Writing: A Passion Lost and Found
As a little girl, I used to write novels — short stories written carefully on notepad paper, stapled between pieces of scrap cardboard, and completed with a hand-drawn barcode and price sticker. Mom would help me put the finishing touches on my creations, covering them in clear adhesive contact paper and smoothing out the trapped air bubbles with a ruler, the most stubborn ones treated to a sewing-needle from the craft box.
Titles included The Rabt and the Kek (a thrilling piece of fiction about a rabbit baking a cake), Wen is the Baby Jue? (inspired by the birth of my little sister, climaxing at a garage-sale where I attempt to sell her), and Pop-Out Letters (a compilation of authentic correspondence between me and my pen-pal, complete with real envelopes). I made three copies of the last one — there was no question that it would be a best-seller, and I needed to have a few in stock in preparation for the release date and ensuing wave of public demand.
Little Girl Gets a Game Boy
But then something happened that would change my life forever — I won a Nintendo Game Boy in a coloring competition. Not just any Game Boy — no — a pocket-color-Game Boy, kept safe in a huge brick-shaped case suspended proudly from the belt-loop on my jeans. As an 8-year-old swept up in the world of Mario Kart, Balloon Girl, and Tetris, it became difficult to find time to dedicate to my writing. The would-be-bestsellers were pushed to the back of my cupboard, where they lay gathering dust. My books — along with my passion for writing them — were forgotten.
It was only once I was in my twenties, my Game Boy days far behind me, that I rediscovered my love for pen and paper (or less romantically, my MacBook). Having finished university and lured by the excitement of Europe, I left behind the comforts of my Australian home to try my hand at living abroad — first in a chaotic share house in grungy East London, and then to a more neat and orderly existence in Munich.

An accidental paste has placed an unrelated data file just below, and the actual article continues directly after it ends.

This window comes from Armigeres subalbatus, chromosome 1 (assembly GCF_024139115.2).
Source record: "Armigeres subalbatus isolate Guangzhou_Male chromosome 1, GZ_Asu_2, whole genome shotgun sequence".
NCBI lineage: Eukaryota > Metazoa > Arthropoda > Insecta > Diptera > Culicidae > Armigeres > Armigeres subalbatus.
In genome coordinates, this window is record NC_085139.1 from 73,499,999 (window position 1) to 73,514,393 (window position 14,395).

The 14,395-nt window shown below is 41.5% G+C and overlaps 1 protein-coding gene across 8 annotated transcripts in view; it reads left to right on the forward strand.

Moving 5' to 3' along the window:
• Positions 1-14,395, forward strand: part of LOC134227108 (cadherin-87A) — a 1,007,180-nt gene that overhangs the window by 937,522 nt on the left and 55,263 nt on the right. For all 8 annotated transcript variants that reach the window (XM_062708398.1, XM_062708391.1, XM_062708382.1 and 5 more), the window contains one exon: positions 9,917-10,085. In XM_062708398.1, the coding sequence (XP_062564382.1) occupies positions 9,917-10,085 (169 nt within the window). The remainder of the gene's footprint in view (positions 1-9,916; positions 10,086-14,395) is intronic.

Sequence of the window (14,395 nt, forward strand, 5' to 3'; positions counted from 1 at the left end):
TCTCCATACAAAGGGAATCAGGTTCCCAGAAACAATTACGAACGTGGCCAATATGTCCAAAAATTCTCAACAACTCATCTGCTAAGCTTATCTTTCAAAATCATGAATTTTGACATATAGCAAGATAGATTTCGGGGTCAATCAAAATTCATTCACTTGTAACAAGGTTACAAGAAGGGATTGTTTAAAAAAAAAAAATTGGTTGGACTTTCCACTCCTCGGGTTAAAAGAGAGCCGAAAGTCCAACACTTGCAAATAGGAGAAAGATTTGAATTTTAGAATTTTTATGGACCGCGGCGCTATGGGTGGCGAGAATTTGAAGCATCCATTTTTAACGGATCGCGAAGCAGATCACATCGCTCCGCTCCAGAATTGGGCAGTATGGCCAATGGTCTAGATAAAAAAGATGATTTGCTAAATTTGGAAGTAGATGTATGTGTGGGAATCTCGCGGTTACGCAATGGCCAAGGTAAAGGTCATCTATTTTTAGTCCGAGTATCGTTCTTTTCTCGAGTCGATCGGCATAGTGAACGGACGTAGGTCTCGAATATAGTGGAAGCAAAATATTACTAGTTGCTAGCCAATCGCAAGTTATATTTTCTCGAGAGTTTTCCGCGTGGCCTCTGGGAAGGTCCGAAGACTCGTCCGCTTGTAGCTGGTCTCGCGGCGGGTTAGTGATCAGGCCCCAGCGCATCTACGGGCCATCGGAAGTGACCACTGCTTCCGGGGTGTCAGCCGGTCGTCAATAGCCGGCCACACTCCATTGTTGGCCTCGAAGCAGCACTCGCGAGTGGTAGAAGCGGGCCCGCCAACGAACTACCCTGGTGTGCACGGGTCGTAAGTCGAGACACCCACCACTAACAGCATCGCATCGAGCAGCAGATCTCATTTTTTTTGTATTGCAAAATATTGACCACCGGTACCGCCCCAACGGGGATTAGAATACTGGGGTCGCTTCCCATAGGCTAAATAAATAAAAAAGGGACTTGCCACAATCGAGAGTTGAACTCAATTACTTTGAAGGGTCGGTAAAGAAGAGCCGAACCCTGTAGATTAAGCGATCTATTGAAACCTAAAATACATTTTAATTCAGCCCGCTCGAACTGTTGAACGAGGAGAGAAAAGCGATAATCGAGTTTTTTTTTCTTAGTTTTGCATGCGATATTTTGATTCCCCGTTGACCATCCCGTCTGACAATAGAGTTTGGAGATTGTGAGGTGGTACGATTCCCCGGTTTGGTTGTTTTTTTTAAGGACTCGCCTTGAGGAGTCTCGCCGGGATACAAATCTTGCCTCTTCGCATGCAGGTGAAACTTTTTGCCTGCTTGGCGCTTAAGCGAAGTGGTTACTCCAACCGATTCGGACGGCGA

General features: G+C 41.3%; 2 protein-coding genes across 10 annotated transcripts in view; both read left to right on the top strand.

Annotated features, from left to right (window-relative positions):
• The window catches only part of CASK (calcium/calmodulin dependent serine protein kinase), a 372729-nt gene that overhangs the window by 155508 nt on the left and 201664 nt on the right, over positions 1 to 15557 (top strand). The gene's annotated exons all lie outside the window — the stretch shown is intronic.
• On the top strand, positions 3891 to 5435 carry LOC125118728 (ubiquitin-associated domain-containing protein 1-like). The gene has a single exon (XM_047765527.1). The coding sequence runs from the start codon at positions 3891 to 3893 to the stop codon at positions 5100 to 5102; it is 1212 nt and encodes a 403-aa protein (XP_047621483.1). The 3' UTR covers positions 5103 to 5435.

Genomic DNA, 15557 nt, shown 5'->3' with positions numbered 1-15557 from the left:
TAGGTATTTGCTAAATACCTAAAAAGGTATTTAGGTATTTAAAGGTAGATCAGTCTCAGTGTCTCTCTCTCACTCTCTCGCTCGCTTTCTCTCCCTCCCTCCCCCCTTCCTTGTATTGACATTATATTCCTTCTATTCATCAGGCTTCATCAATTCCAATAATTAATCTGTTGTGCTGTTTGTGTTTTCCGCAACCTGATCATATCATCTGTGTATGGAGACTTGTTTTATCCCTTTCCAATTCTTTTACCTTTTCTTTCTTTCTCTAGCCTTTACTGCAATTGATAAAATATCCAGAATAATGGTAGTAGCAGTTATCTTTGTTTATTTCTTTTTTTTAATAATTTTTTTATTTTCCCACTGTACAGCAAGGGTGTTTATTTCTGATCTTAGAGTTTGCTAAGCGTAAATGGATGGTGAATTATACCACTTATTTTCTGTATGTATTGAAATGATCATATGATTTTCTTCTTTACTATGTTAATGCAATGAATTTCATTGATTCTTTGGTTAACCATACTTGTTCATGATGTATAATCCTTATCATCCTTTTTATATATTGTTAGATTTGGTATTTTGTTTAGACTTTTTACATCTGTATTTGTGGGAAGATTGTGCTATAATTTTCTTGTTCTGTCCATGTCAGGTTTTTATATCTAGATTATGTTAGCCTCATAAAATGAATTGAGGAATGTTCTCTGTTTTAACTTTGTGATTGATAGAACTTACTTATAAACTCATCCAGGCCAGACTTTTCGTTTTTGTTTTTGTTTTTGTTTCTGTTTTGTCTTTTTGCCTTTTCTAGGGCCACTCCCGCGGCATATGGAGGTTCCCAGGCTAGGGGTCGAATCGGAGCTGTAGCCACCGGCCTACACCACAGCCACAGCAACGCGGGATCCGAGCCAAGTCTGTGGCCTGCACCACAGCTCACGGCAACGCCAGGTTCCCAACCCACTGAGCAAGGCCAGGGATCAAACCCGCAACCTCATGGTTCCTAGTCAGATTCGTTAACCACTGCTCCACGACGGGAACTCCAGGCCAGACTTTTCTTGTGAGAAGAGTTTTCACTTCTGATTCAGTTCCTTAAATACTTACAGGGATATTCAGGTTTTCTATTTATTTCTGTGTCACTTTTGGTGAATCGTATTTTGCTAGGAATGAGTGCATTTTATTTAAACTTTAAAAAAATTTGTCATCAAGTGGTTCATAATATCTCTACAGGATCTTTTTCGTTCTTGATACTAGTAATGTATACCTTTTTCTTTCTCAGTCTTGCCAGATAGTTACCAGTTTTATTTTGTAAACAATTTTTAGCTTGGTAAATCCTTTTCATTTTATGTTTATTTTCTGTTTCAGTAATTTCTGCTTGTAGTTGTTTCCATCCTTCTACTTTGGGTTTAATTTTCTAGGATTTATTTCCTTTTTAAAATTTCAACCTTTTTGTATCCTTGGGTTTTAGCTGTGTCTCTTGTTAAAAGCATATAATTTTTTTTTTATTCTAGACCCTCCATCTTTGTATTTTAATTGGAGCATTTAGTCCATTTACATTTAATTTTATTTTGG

A Long-Lost Passion Found Again
It was my experiences of living abroad that inspired me to pick up my pen (keyboard) again, writing about the many pleasures — and challenges — of expat life. Thirsty for opportunities to explore my long-lost hobby, I enrolled in a writing course, and joined a writers’ group in Munich, encouraged and motivated by the other fellow writers who I met, and inspired by the stories that they had to share.
Now working in content and communications, I am creeping slowly closer to my dream, fine-tuning my skills to put towards a novel. While I have accepted that Pop-Out Letters wasn’t quite Booker Prize material, I still live in hope — one day I might write a real-life novel with a real-life barcode, to be found in a real-life bookshop. With any luck, I might even need more than three copies.